OXFORD, Ohio – Cold and windy weather provided less-than-ideal conditions for Miami University’s 2013 Pro Day Thursday afternoon at Yager Stadium, where eight former RedHawks turned in solid performances, including quarterback Zac Dysert.
“It’s unfortunate for all these guys that they had to deal with this weather,” said former RedHawk wide receiver and current Cincinnati Bengals offensive assistant Brayden Coombs about the 30-degree temperatures and 20 mph wind gusts. “It’s cold and with the wind like that for a quarterback workout is never going to make things easy.”
Coombs represented one of the nearly 20 teams in attendance, which included the Chicago Bears, Denver Broncos, Arizona Cardinals, Kansas City Chiefs, Cleveland Browns and San Francisco 49ers, just to name a few.
In addition to Dysert, Miami seniors DJ Brown (CB), Andy Cruse (WR), Luke Swift (WR), Evan Harris (LB), Pat Hinkel (S), Luke Kelly (LB) and Jason Semmes (DE) also performed at Pro Day.
Cruse and junior Luke Swift, ran various scripted routes for Dysert, who threw 64 passes in his segment of Thursday’s workouts.
“Zac has a strong arm and was accurate for the most part,” Coombs said. “He was a little inconsistent today, had a few get away from him, but in general he showed the same things we’ve seen.”
Dysert, who sustained a slight hamstring tear last month training at the IMG Academy in Bradenton, Fla., didn’t participate in any other drills, as he’s not yet cleared to run at full speed.
"The fact that he didn't run probably hurts him a little bit because he’s an athletic guy," said Coombs. "Compared to most other quarterbacks, that’s going to work to his advantage .”
“It’s probably like 85 percent,” Dysert said about his hamstring. “It feels fine. It doesn’t hurt when I jog or when I run, but I haven’t sprinted.”
The 6-foot-3, 228-pound signal caller said he would wait another week before he starts to push it more. He’ll also workout for NFL Scouts again on April 15 in Oxford.
Dysert, who completed 62.9 percent of his passes for 3,483 yards with 25 TDs during his senior season at Miami, is projected to be drafted anywhere from the second round to the sixth round of next month’s NFL Draft.
“It’s so tough to say (where he’ll be drafted) just because the way this year is with quarterbacks,” Coombs said. “There are teams that need them and there is a very limited pool. It’s not like last year where you had four or five first-round guys. A team could fall in love with him and he could go in the second round or nobody could take him until the fifth. I think he could go anywhere in that range.”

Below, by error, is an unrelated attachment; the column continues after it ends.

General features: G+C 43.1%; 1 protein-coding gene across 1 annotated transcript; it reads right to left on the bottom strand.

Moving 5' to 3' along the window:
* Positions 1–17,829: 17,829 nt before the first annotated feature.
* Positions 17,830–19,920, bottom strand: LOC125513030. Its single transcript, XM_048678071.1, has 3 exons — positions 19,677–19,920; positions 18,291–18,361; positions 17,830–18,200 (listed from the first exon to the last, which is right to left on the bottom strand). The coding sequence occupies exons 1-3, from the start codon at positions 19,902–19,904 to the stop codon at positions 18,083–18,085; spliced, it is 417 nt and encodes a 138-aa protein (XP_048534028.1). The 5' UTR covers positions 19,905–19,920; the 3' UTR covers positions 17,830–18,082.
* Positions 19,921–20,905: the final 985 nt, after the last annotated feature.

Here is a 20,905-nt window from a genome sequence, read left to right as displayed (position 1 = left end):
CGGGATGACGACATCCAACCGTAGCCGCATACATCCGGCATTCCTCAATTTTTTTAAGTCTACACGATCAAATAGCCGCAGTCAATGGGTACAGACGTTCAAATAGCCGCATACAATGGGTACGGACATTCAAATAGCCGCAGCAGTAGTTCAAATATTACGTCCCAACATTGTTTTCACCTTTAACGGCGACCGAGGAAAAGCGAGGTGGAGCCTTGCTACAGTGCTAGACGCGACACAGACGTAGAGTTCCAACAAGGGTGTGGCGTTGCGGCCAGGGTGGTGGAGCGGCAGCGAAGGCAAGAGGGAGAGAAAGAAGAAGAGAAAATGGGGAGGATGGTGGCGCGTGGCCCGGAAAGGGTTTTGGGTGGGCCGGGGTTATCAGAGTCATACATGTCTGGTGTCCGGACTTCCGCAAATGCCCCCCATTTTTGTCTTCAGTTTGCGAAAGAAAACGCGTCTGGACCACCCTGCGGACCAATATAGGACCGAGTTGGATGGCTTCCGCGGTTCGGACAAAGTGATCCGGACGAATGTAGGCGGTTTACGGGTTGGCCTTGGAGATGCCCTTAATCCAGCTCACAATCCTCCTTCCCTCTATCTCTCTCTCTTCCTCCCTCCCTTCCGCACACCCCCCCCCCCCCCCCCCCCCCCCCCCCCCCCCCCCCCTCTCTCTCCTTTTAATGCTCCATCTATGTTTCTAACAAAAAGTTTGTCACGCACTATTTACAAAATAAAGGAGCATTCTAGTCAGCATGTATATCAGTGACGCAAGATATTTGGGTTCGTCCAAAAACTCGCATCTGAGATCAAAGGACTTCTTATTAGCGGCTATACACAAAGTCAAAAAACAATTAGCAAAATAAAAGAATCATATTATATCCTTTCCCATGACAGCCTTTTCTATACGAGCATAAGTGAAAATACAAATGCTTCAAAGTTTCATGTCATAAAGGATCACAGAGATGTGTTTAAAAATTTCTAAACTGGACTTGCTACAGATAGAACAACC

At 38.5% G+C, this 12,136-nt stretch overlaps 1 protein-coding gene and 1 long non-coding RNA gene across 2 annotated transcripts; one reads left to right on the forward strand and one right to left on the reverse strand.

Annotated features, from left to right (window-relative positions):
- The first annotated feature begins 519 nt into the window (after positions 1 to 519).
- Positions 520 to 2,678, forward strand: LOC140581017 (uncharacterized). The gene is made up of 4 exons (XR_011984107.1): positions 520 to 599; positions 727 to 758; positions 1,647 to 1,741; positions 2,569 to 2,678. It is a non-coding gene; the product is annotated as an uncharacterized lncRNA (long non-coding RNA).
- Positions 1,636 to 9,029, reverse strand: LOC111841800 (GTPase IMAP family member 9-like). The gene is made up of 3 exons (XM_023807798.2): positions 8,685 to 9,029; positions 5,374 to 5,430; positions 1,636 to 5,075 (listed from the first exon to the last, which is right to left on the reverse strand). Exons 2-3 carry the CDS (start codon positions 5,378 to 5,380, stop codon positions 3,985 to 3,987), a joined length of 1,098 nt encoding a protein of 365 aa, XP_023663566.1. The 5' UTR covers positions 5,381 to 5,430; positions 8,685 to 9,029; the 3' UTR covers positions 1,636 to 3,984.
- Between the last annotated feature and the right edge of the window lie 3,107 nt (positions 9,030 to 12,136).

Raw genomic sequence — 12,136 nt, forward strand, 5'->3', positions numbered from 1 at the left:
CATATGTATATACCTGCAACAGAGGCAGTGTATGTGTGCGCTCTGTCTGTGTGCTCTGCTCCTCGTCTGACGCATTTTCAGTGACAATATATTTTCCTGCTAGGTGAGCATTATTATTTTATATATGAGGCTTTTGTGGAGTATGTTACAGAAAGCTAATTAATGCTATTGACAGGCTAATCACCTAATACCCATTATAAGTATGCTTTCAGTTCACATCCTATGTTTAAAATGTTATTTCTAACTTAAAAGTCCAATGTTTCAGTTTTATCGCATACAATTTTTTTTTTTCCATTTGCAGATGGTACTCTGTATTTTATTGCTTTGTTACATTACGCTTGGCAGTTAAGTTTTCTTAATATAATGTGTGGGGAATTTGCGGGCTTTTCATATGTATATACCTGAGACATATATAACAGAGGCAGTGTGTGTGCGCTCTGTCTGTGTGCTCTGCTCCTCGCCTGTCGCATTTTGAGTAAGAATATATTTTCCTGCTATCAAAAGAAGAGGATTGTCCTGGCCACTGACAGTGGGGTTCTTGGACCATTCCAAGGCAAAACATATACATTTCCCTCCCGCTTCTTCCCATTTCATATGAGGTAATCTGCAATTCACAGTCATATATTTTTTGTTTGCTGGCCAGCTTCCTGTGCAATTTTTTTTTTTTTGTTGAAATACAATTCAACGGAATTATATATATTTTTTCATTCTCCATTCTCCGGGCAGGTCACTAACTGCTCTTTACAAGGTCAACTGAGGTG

Dysert said he had six formal and about 20 informal interviews at the NFL Combine last month in Indianapolis. His formal interviews were with the Bengals, Bears, Bills, Cardinals, Jets and Jacksonville Jaguars.
“I can’t really control (where I’ll be selected), so I don’t worry about it,” Dysert said. “It used to drive me crazy. I used to think about it all the time, but it was driving me insane, so I just stopped worrying about it.”
Local athletes Cruse and Brown also caught the eye of NFL scouts.
Cruse, a 6-4, 215-pound receiver, recorded a vertical jump of 34 inches and had a broad jump of 10-feet, 6-inches. The Cincinnati native also ran an unofficial 40-yard dash time of 4.56 and put up 13 reps in the 225-pound bench press.
“I’ve been training for two and a half months pretty hard, so it’s just nice to put it all together in this one day,” he said. “Luckily, I put up some good numbers. I was pretty happy with today and I had some fun too.”
Cruse, who tallied a team-high 74 catches for 681 yards with six touchdowns in his final year at Miami, will put his talents on display one more time before the draft in the Bengals’ local workout on April 16.
“There are other guys here who will definitely get brought into training camp,” Coombs said. “I don’t know if anyone else other than Zac will get drafted, but I would say Cruse would definitely be a guy who would be in a training camp somewhere and maybe DJ, too.”
Brown had one of the fastest 40-yard dash times on Thursday, as he was clocked unofficially in the 4.4-second range.